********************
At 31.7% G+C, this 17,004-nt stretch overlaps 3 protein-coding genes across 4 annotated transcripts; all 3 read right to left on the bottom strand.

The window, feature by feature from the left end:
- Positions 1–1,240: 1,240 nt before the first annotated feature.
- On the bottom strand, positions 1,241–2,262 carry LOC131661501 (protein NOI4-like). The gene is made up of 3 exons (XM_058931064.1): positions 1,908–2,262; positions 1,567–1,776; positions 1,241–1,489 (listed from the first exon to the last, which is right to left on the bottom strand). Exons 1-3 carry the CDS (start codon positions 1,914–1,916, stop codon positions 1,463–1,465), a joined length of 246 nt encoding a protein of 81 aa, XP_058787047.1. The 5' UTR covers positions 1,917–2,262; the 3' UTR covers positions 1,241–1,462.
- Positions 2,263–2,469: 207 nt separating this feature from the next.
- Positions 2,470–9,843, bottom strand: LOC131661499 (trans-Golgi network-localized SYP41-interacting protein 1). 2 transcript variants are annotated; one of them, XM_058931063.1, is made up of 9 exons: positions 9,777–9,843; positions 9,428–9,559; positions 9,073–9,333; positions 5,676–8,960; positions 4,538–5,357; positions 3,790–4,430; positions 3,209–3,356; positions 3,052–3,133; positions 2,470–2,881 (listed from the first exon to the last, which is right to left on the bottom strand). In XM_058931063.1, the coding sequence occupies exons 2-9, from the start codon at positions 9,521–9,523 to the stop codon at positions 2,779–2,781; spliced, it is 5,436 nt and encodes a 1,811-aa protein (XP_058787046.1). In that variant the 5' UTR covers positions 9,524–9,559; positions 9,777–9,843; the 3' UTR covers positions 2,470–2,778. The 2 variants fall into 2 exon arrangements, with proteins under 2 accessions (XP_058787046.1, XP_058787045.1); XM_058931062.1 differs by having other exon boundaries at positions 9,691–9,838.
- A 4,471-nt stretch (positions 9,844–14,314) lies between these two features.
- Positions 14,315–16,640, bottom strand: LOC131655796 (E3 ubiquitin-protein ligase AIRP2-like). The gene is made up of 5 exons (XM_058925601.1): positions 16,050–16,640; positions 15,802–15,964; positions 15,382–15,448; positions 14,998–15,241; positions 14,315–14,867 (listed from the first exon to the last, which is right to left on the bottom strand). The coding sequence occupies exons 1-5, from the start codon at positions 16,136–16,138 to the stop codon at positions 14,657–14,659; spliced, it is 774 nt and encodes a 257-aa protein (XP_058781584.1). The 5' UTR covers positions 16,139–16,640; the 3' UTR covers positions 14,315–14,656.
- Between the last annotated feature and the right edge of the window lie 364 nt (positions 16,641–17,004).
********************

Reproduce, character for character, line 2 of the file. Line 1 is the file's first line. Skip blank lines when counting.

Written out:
The window, feature by feature from the left end: